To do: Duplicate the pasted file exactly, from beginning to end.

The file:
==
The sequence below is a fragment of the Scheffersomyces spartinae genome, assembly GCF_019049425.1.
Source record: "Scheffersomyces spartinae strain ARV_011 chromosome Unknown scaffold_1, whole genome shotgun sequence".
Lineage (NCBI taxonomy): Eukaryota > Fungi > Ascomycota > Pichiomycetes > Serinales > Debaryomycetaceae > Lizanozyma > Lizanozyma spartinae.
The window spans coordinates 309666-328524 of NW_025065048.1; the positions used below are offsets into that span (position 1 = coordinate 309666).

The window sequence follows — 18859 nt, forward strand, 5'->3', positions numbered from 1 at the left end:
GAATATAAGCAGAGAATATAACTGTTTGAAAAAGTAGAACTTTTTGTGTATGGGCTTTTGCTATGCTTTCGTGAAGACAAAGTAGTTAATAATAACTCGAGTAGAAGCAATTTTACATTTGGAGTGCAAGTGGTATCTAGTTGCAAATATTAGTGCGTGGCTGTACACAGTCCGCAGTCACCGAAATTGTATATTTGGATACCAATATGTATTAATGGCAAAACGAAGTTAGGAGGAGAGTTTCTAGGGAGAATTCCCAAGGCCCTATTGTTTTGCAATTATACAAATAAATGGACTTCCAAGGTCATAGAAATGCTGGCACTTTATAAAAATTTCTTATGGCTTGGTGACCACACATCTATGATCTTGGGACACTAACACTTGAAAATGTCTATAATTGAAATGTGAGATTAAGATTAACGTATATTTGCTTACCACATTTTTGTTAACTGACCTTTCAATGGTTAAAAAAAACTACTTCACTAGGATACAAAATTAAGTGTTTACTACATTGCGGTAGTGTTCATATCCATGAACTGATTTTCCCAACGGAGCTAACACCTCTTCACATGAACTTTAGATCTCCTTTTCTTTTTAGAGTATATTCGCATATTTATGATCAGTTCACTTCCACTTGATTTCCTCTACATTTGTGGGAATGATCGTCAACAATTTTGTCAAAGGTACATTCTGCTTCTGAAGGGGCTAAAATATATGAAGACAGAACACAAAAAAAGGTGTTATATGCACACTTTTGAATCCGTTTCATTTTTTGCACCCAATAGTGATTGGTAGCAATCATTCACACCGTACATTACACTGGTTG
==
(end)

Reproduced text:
The sequence below is a fragment of the Scheffersomyces spartinae genome, assembly GCF_019049425.1.
Source record: "Scheffersomyces spartinae strain ARV_011 chromosome Unknown scaffold_1, whole genome shotgun sequence".
Lineage (NCBI taxonomy): Eukaryota > Fungi > Ascomycota > Pichiomycetes > Serinales > Debaryomycetaceae > Lizanozyma > Lizanozyma spartinae.
The window spans coordinates 309666-328524 of NW_025065048.1; the positions used below are offsets into that span (position 1 = coordinate 309666).

The window sequence follows — 18859 nt, forward strand, 5'->3', positions numbered from 1 at the left end:
GAATATAAGCAGAGAATATAACTGTTTGAAAAAGTAGAACTTTTTGTGTATGGGCTTTTGCTATGCTTTCGTGAAGACAAAGTAGTTAATAATAACTCGAGTAGAAGCAATTTTACATTTGGAGTGCAAGTGGTATCTAGTTGCAAATATTAGTGCGTGGCTGTACACAGTCCGCAGTCACCGAAATTGTATATTTGGATACCAATATGTATTAATGGCAAAACGAAGTTAGGAGGAGAGTTTCTAGGGAGAATTCCCAAGGCCCTATTGTTTTGCAATTATACAAATAAATGGACTTCCAAGGTCATAGAAATGCTGGCACTTTATAAAAATTTCTTATGGCTTGGTGACCACACATCTATGATCTTGGGACACTAACACTTGAAAATGTCTATAATTGAAATGTGAGATTAAGATTAACGTATATTTGCTTACCACATTTTTGTTAACTGACCTTTCAATGGTTAAAAAAAACTACTTCACTAGGATACAAAATTAAGTGTTTACTACATTGCGGTAGTGTTCATATCCATGAACTGATTTTCCCAACGGAGCTAACACCTCTTCACATGAACTTTAGATCTCCTTTTCTTTTTAGAGTATATTCGCATATTTATGATCAGTTCACTTCCACTTGATTTCCTCTACATTTGTGGGAATGATCGTCAACAATTTTGTCAAAGGTACATTCTGCTTCTGAAGGGGCTAAAATATATGAAGACAGAACACAAAAAAAGGTGTTATATGCACACTTTTGAATCCGTTTCATTTTTTGCACCCAATAGTGATTGGTAGCAATCATTCACACCGTACATTACACTGGTTG